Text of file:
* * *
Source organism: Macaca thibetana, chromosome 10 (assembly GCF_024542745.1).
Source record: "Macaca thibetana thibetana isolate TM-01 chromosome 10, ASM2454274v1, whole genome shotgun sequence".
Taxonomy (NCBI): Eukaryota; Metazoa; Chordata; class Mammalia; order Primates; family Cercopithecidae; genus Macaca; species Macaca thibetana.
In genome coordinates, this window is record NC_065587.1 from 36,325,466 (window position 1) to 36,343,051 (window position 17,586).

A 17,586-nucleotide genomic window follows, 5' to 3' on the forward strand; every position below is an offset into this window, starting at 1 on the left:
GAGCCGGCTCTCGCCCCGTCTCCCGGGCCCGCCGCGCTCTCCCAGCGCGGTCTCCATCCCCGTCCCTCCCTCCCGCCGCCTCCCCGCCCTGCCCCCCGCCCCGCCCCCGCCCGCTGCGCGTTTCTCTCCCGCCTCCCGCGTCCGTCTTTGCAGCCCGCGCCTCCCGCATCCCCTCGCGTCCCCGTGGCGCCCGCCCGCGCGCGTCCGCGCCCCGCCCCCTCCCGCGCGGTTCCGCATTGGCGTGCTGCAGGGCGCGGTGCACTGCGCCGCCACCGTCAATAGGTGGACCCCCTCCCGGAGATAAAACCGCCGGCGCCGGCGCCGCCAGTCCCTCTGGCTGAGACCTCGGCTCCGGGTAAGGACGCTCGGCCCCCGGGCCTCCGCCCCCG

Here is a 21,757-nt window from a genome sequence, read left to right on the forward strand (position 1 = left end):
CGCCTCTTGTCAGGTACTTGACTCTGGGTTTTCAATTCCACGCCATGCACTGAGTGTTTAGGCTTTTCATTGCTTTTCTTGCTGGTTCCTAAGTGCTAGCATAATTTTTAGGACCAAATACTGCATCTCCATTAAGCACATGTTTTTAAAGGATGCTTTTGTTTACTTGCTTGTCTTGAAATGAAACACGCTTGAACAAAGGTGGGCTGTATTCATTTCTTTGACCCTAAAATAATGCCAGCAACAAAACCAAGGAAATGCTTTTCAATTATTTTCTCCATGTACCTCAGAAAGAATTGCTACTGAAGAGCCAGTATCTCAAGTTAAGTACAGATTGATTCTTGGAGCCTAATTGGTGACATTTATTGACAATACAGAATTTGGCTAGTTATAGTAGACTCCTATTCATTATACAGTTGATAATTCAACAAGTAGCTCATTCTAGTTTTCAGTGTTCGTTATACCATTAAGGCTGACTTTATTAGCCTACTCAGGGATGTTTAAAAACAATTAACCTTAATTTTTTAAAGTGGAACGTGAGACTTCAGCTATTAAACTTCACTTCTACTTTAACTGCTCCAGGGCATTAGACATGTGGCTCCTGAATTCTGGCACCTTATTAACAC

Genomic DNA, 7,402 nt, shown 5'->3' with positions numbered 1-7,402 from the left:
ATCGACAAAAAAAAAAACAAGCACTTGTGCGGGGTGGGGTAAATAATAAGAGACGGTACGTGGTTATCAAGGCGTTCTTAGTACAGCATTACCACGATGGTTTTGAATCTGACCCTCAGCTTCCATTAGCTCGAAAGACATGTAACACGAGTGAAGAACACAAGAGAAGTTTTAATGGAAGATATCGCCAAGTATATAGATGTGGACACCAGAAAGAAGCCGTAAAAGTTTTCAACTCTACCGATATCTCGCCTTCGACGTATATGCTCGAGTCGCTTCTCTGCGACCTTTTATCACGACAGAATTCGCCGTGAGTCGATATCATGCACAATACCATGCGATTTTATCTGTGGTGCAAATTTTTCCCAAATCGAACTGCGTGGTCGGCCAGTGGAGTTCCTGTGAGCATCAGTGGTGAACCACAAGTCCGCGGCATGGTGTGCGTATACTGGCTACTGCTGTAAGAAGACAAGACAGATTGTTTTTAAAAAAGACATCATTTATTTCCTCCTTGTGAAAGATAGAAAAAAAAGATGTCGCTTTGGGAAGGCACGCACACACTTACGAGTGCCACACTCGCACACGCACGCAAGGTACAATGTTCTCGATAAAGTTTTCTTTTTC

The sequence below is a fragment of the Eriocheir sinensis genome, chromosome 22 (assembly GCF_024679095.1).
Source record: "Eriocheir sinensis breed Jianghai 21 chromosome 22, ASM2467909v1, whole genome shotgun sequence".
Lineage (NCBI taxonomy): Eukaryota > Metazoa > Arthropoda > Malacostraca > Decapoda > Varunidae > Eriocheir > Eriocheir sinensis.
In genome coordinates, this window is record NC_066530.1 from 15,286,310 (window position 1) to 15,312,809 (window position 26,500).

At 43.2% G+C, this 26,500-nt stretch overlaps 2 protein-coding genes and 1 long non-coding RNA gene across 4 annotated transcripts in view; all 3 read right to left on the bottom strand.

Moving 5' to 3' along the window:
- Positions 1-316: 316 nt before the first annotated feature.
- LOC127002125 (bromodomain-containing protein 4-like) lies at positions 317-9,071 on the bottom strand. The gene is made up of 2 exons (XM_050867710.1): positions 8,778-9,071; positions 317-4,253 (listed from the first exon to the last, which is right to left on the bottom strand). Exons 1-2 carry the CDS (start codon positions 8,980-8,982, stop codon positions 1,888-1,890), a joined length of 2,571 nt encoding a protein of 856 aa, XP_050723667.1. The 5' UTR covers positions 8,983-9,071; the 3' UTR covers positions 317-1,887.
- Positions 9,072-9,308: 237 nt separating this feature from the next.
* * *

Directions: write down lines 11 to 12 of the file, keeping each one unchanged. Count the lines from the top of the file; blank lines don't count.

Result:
The sequence below is a fragment of the Eriocheir sinensis genome, chromosome 22 (assembly GCF_024679095.1).
Source record: "Eriocheir sinensis breed Jianghai 21 chromosome 22, ASM2467909v1, whole genome shotgun sequence".